I am what some would call a typical Summit County guy. I am a young male, enjoy the outdoors, drive a Subaru and even own a dog. I am, however, separated from my demographic by one major difference of opinion: I am against legalization of marijuana. Other young Coloradans coat themselves with rasta colors, stick a blunt in their mouth and hurry to their nearest street corner in stoned pursuit to legalize marijuana without ever stopping to realize what a good thing keeping marijuana illegal is. I think marijuana should remain illegal for three reasons.
First, money. A person purchases marijuana from a friend every two weeks or so. In addition to a person receiving a high-quality product, the friend earns extra income in exchange for extra work. As marijuana climbs higher up the legal ladder, the government makes more money on taxing the product. With taxes come less income for the Summit County grower and higher prices for the buyer. Why introduce the hand of the government into an already seamless business transaction?
Second, children. Young people have far more exposure to pot if they can open a newspaper and see an ad for a $300 ounce. Awareness precedes action; as more young people know about and become comfortable around marijuana, more young people will use marijuana. Youth should grow up learning that smoking pot has negative health and social effects (which it does), and then make a decision as an adult whether to refuse marijuana or use marijuana and accept the consequences. Children should not grow up thinking pot is a regular and acceptable component of their society.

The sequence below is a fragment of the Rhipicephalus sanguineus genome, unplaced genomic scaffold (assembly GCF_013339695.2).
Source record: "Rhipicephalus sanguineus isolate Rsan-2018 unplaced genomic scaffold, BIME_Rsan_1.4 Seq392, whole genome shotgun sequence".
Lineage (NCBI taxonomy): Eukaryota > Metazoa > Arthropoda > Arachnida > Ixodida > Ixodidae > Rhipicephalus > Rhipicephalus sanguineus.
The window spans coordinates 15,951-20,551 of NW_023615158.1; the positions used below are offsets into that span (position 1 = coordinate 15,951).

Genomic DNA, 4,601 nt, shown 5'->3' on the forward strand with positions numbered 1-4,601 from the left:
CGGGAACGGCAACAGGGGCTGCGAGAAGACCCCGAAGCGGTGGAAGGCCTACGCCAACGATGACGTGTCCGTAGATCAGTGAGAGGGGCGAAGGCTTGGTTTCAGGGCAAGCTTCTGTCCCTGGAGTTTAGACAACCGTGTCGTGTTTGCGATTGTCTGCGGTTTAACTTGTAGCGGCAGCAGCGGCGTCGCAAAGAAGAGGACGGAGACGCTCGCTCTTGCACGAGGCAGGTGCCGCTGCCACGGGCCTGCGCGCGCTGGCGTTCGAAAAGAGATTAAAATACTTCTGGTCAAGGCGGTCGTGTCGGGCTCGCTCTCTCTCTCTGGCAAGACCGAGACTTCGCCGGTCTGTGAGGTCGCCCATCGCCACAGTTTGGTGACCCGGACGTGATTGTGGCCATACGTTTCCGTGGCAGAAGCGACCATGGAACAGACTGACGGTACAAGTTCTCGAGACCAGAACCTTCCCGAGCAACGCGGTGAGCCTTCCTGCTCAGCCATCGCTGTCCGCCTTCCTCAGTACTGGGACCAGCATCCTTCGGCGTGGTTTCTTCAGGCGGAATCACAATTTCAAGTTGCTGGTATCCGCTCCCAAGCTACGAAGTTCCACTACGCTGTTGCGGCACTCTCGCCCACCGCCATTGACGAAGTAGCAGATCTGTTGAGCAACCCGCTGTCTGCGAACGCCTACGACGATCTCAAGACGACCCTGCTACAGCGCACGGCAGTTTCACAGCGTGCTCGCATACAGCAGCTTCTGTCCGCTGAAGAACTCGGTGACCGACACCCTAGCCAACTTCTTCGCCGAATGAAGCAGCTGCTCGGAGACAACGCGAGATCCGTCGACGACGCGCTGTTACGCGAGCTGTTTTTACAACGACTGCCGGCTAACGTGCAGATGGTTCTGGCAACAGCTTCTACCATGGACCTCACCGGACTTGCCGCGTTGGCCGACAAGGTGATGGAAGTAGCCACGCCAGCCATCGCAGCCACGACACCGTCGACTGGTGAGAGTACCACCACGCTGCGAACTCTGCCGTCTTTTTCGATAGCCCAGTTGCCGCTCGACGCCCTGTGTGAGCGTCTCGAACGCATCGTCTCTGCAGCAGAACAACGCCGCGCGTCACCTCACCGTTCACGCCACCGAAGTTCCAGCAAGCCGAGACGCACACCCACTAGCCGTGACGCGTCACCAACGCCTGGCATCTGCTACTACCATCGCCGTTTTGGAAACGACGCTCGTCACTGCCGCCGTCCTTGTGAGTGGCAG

Third, reputation. A recent study by the Department of Health and Human Services listed Colorado as the second highest (behind District of Columbia) drug-using state in the US at 10.9 percent of the population. Simultaneously, pot leaves occupy Colorado flags, bumper stickers and body art, funneling statistics into a statewide culture. Marijuana culture, however, is not as sexy as Coloradans think it is. The reality is our great state is becoming widely known as one of the top states in the nation for drug use, replacing our previous titles as healthiest, sunniest, and least-populated states in the US. Does that sound like a victory to you?
For all you rasta-wearing blunt smokers out there, I welcome your feedback on the issue. Chances are, we share this great state for many of the same reasons. Perhaps I am overlooking something. Or perhaps you are.